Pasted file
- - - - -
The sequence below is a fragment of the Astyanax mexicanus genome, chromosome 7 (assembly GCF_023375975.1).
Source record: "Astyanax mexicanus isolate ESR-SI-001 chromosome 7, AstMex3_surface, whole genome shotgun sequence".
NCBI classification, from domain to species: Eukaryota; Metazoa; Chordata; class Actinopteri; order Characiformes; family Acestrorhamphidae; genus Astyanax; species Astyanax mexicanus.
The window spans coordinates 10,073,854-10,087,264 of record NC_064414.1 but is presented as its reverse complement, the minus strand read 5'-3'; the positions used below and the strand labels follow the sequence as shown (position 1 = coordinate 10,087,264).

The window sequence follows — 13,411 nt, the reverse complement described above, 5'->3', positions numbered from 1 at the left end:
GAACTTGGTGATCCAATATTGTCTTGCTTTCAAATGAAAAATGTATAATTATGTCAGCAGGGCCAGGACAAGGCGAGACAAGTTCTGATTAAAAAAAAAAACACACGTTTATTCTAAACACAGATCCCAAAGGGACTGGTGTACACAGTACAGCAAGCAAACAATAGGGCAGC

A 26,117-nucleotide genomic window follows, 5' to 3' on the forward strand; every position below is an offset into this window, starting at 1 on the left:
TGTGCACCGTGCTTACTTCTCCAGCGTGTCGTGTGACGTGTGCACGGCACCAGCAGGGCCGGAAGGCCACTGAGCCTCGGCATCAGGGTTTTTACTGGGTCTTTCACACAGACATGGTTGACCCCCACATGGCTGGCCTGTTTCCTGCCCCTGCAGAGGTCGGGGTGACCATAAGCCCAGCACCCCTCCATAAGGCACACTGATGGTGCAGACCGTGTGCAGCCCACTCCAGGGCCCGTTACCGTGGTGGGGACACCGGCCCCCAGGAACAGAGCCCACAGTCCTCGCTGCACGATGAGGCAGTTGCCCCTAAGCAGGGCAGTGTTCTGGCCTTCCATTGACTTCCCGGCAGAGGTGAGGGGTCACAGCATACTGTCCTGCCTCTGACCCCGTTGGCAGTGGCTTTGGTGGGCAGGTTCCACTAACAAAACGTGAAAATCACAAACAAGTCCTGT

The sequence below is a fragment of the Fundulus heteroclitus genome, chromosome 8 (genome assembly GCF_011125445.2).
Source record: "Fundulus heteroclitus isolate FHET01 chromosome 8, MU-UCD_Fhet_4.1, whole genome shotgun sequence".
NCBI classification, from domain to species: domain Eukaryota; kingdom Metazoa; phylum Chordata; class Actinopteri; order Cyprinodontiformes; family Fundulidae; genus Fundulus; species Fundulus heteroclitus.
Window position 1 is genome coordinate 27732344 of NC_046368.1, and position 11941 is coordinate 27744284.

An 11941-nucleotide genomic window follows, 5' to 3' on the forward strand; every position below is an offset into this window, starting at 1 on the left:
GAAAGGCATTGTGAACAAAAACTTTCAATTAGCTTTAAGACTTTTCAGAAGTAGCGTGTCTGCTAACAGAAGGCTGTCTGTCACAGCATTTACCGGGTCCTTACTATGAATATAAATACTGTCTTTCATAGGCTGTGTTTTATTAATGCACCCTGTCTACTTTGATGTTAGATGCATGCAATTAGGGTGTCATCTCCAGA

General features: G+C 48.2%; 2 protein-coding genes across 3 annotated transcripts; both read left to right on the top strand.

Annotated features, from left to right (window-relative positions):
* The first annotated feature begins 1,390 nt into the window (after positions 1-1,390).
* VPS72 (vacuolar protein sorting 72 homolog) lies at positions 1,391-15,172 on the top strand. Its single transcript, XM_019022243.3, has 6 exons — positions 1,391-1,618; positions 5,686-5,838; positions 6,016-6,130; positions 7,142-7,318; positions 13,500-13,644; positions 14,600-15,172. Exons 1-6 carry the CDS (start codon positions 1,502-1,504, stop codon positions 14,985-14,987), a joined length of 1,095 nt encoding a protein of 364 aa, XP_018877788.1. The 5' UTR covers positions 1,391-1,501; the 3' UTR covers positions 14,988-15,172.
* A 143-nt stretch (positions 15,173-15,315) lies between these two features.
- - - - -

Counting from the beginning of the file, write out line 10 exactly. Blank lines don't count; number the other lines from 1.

Source record: "Fundulus heteroclitus isolate FHET01 chromosome 8, MU-UCD_Fhet_4.1, whole genome shotgun sequence".